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Public Statements

Statement of John Kerry on the 40th Anniversary of the Civil Rights Act of 1964

By:
Date:
Location: Washington, DC


July 02, 2004

For Immediate Release
Washington, DC

Senator John Kerry released the following statement today on the 40th anniversary of the Civil Rights Act of 1964:

"Forty years ago-a decade after the Supreme Court declared separate inherently unequal and Rosa Parks refused to relinquish her seat on a Montgomery public bus-the Congress passed and the President signed the Civil Rights Act of 1964.

"The bill was signed at the White House, but as Dr. Martin Luther King, Jr. understood, in truth, it 'was … written in the streets' of America. It was written by foot soldiers in the sweltering heat of cities and towns all across the South. It was written by freedom fighters, who climbed aboard buses and marched into the blast of fire hoses and the bark of dogs, without ever resorting to violence. It was written by men and women like John Lewis, Hosea Williams, Ralph David Abernathy, Dorothy Height, Ella Baker and Julian Bond who put their minds and their bodies into the crucible of hatred, so we would all see a better day. And it was written by three brave young men, Andrew Goodman, James Chaney and Michael Schwerner who wanted to give their time and energy to help African-Americans exercise their right to vote but ended up tragically giving their lives.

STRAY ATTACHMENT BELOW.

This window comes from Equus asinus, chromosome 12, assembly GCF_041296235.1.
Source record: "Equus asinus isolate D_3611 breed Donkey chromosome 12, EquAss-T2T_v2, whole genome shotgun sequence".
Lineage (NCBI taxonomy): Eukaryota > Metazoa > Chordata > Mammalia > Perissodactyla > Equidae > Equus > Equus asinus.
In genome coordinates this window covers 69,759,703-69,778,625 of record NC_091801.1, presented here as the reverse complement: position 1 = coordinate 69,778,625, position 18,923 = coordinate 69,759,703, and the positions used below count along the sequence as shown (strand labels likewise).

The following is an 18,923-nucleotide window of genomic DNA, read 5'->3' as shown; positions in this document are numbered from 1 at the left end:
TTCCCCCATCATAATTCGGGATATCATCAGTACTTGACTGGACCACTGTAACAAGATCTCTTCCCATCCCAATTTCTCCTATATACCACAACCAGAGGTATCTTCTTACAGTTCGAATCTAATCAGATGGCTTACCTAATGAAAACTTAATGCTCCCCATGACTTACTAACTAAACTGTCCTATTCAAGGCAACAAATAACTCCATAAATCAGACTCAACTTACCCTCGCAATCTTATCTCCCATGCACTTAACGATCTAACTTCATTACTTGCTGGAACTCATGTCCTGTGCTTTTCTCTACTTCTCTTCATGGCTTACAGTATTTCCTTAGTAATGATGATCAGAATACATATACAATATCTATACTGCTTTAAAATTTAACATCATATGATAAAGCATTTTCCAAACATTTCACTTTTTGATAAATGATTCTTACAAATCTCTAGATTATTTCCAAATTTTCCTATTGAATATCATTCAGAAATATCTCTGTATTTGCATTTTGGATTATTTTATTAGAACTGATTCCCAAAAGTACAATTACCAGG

"The Civil Rights Act was rooted in the fundamental ideal that all people are created equal - regardless of race, sex, religion, or national origin. We are all deserving of equal access to the American dream-good jobs, quality education, and the chance to drink from the same fountain of opportunity. We must fight to defend these ideals against those who would turn back the clock. We must have a change in national leadership - leadership that will appoint Federal judges that will defend rights instead of dismantling them. We must pass the Fairness Act to roll back the damage that right-wing judges have already done to our cherished civil rights protections.

"We have made real progress since 1964 - but there is much more to be done. Today we must take strength and inspiration from the courageous heroes and heroines that came before us and redouble our efforts to ensure that America lives up to the promise of the Civil Rights Act of 1964. Our nation must be committed to the vision penned by the Old Testament Prophet Amos and made famous by Dr. King - 'Let justice roll down like water and righteousness like a mighty stream.' Together we can make this one nation under God indivisible with liberty and justice for all."

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